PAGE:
Grant Twp. News You Can Use: How Much a Low Cost Ride Really Costs Taxpayers

February 3, 2020

In December the Clare County Board of Commissioners entertained and passed a resolution, which allowed Clare County Transit to place a millage before voters on the March 10th Presidential Primary. As you will see here Transit doesn’t need the money, the two tenths of a mill will generate about $200,000.

What is more disappointing, Commissioners made the decision without any financial documents to justify the millage request. Since Commissioners weren’t provided the information or absently didn’t ask, we will do that here. So we requested from Transit Corporation, a private 501c3 Non Profit Corporation some financial documents. Some were paid for and some obtained from MDOT reports.

Why weren’t Commissioners provided this? They didn’t ask. It’s like driving a new car home and forgetting to ask how much it cost.

Many rural transit systems are having a hard time, this stems from some very obvious facts, efficiency of operation or lack of it is one key ingredient. It is impossible to provide economical taxi service with a $150,000 bus at seven miles per gallon; the following figures expose this. In 2014 the cost per mile to operate a bus was at $2.76, the cost in 2018 increased slightly to $2.88. Remember, MDOT encourages inefficiency within Transit operations. The cost per passenger in 2014 was $14.94 and increased to $ 16.31 in 2018. Using an average highest fare charged per passenger at $3 we find taxpayer subsidies per ride at $13.31. Transit doesn’t need the money they just need to learn efficiency and riders need to contribute more. A small increase in fares would fund one or two new efficient vehicles each year.

Let’s look at where Transit gets operating revenue; in 2014, federal funding was $191,107, state funding was $688,530, local funding was $320, 295, and fares generated $321,939. In 2018, federal funding was at $284,657, state funding was $629,736, local was $500,763 and fares generated $132,307.

Revenue totals in 2014 were $1,521,871 and 2018 amounts were $1,547,463.

Transit had 32 vehicles in 2014 and in 2018 had 26. Here is the passenger ridership trend; in 2014 there were 117,300 total rides and it has decreased by nearly 20% to 93,735 in 2018.

So while the ridership trend continues to decrease, inefficiency worsens. The need for additional subsidy revenue increases or so we are told.

Each year Transit carries a cash balance position in excess of $970,000. With the added millage increase (to be determined) and its share diverted from 7c County road funds in 2020 its taxpayer subsidy will increase south of $240,000 each year.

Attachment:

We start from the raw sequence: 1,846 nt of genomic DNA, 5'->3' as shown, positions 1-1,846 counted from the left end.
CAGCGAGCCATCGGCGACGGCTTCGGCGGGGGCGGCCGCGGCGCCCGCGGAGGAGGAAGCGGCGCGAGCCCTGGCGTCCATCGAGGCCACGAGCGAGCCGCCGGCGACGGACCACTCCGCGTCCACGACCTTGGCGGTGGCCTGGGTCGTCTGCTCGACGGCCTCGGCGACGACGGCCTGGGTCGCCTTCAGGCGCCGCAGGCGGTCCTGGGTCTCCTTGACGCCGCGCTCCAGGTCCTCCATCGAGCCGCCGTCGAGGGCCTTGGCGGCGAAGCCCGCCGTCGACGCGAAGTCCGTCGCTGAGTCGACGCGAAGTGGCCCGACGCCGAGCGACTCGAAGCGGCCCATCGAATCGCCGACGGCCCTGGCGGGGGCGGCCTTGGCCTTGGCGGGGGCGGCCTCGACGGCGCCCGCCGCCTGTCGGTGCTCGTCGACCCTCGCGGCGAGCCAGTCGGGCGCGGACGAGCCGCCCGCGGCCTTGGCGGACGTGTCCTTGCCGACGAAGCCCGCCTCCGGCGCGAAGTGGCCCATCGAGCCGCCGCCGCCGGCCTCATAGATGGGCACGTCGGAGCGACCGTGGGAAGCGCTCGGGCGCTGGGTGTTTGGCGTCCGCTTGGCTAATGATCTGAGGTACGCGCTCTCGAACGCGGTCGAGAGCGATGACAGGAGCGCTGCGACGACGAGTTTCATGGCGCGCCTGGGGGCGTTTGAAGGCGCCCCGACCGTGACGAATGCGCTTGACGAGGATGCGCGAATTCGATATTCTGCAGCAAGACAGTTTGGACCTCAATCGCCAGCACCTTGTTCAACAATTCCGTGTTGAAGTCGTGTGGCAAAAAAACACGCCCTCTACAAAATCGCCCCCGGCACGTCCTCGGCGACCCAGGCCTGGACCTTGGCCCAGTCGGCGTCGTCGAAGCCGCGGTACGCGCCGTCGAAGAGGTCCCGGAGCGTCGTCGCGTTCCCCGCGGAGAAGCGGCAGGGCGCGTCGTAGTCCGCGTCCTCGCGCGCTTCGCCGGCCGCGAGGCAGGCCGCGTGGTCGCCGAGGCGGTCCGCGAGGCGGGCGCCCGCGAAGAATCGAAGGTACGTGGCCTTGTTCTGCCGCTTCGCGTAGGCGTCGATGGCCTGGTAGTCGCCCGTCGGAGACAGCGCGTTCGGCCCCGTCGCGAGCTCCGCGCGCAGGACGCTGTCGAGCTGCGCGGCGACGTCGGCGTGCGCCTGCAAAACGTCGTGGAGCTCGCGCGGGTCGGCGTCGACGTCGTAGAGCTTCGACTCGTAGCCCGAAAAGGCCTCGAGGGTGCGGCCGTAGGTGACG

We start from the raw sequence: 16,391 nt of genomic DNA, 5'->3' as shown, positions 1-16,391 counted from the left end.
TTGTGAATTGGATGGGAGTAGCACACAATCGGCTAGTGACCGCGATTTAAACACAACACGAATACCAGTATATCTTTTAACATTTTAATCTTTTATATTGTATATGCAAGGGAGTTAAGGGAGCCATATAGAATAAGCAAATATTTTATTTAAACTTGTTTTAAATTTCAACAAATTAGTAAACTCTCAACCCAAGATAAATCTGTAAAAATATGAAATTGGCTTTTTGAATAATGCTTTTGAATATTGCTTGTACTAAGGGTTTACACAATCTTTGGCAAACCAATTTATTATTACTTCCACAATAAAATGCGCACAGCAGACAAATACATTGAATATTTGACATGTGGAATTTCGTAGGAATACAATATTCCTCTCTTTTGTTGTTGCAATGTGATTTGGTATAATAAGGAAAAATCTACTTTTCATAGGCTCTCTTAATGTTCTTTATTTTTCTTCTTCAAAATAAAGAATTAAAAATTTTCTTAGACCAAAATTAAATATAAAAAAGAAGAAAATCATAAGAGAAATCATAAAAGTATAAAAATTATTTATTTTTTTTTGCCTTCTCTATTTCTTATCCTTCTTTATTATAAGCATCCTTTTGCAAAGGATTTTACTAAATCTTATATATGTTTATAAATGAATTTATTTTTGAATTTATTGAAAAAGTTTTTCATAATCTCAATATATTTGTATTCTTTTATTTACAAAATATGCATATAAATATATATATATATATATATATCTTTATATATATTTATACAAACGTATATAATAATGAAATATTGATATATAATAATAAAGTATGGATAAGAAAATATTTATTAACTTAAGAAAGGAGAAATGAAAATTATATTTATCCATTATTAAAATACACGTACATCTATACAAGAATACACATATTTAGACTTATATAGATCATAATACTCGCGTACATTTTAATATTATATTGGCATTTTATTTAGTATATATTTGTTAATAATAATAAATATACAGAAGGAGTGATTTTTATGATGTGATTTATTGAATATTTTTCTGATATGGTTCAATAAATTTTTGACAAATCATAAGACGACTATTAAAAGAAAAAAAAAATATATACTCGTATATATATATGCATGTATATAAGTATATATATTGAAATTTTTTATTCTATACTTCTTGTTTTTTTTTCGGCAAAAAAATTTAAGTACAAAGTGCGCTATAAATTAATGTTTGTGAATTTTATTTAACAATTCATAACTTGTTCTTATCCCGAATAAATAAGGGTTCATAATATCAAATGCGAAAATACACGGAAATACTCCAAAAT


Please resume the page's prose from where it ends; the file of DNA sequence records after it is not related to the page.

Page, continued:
Here is the part that is most insulting to Townships. A couple of years ago the 7c Clare County Local Task Group responsible for distribution of 7c Transportation funding made a decision. That decision was to make a cut to Transits share of this funding source. At that time Townships were ramping up their share of County local road funding.

Townships due to that reason and to make sure the maximum amount of road funding was applied to road work strongly supported this measure. Clare County Transit, MDOT, Federal Highway Administration and Transit Association went off the deep end. Ultimately Townships were told, “Townships don’t matter”, “and our position was illegal”. So after a lot of throwing chairs Transit got its way and Townships didn’t matter. Last August the 7c Clare County Task Group restored the original funding with an increase from this road funding source to $40,000. Roads took a back seat and Transit got their funding.

Now that’s not a lot of money you may say, but it will gravel one mile of eligible roadway. Chip and seal over one mile of eligible surfaced road and allow the Road Commission to free up other funding for local roads.

At that level it also equals $400,000 over a 10 year period. Siphoning road funding is another reason roads don’t get fixed and transfers a larger funding requirement to Townships, the “other” source of road funding.

The Transit millage could be approved by voters at the March 10th Election, but that is a given. Turnout will be very low which easily assures passage. Meanwhile, inefficiency and a larger subsidy for driving empty busses will flourish. Local taxpayers will be saddled with an increasing share of high cost transportation.

The County Commissioners, forgetting they need to fix their own house, were fooled and as we’ve pointed out failed to seek the facts. If they read this they know what should have been asked before deciding to allow the measure on the ballot. Voters decide on March 10, 2020, an off season election with less than a 20% turnout. It’s easier than ever to vote, just don’t forget.

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2 Responses to Grant Twp. News You Can Use: How Much a Low Cost Ride Really Costs Taxpayers

  1. Claire Reply

    February 3, 2020 at 6:46 pm

    Thank you..Your articles are very informative

  2. Christina Reply

    February 5, 2020 at 8:21 pm

    These rides are provided to the elderly, disabled, or those who are too poor to own a car. People need this service to get to medical appointments, dialysis, jobs, social services, grocery stores, food pantries, and other places. The government also subsidizes those who are fortunate to own and operate vehicles by paying for their roads (the gas tax doesn’t cover the costs). I hope the author never winds up unable to drive, unable to afford a for-profit taxi ride, and without charitable friends and family with the time and will to take him where he needs to go. Transit provides a safety net to keep non-driving folks healthy, fed and working.

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